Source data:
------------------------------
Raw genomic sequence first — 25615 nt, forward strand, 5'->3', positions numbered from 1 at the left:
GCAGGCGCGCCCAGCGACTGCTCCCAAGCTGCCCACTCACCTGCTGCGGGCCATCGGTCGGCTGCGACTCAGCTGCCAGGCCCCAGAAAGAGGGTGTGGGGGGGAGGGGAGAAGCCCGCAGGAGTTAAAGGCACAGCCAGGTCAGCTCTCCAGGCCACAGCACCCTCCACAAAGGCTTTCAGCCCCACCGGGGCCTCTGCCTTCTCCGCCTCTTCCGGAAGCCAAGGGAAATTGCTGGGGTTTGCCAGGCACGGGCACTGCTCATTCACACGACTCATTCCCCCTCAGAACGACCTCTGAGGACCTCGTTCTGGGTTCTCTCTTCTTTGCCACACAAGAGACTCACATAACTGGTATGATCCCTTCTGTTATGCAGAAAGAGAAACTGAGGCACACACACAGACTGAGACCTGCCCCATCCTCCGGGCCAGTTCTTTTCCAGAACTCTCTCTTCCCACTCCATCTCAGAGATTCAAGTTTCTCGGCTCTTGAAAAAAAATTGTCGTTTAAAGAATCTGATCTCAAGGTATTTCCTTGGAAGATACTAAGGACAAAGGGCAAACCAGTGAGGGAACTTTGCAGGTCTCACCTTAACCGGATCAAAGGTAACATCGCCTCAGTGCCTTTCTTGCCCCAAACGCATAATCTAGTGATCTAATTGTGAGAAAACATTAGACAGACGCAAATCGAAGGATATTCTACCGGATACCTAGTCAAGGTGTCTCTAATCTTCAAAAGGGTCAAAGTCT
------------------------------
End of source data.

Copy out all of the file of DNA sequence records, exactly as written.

Raw genomic sequence first — 25615 nt, forward strand, 5'->3', positions numbered from 1 at the left:
GCAGGCGCGCCCAGCGACTGCTCCCAAGCTGCCCACTCACCTGCTGCGGGCCATCGGTCGGCTGCGACTCAGCTGCCAGGCCCCAGAAAGAGGGTGTGGGGGGGAGGGGAGAAGCCCGCAGGAGTTAAAGGCACAGCCAGGTCAGCTCTCCAGGCCACAGCACCCTCCACAAAGGCTTTCAGCCCCACCGGGGCCTCTGCCTTCTCCGCCTCTTCCGGAAGCCAAGGGAAATTGCTGGGGTTTGCCAGGCACGGGCACTGCTCATTCACACGACTCATTCCCCCTCAGAACGACCTCTGAGGACCTCGTTCTGGGTTCTCTCTTCTTTGCCACACAAGAGACTCACATAACTGGTATGATCCCTTCTGTTATGCAGAAAGAGAAACTGAGGCACACACACAGACTGAGACCTGCCCCATCCTCCGGGCCAGTTCTTTTCCAGAACTCTCTCTTCCCACTCCATCTCAGAGATTCAAGTTTCTCGGCTCTTGAAAAAAAATTGTCGTTTAAAGAATCTGATCTCAAGGTATTTCCTTGGAAGATACTAAGGACAAAGGGCAAACCAGTGAGGGAACTTTGCAGGTCTCACCTTAACCGGATCAAAGGTAACATCGCCTCAGTGCCTTTCTTGCCCCAAACGCATAATCTAGTGATCTAATTGTGAGAAAACATTAGACAGACGCAAATCGAAGGATATTCTACCGGATACCTAGTCAAGGTGTCTCTAATCTTCAAAAGGGTCAAAGTCT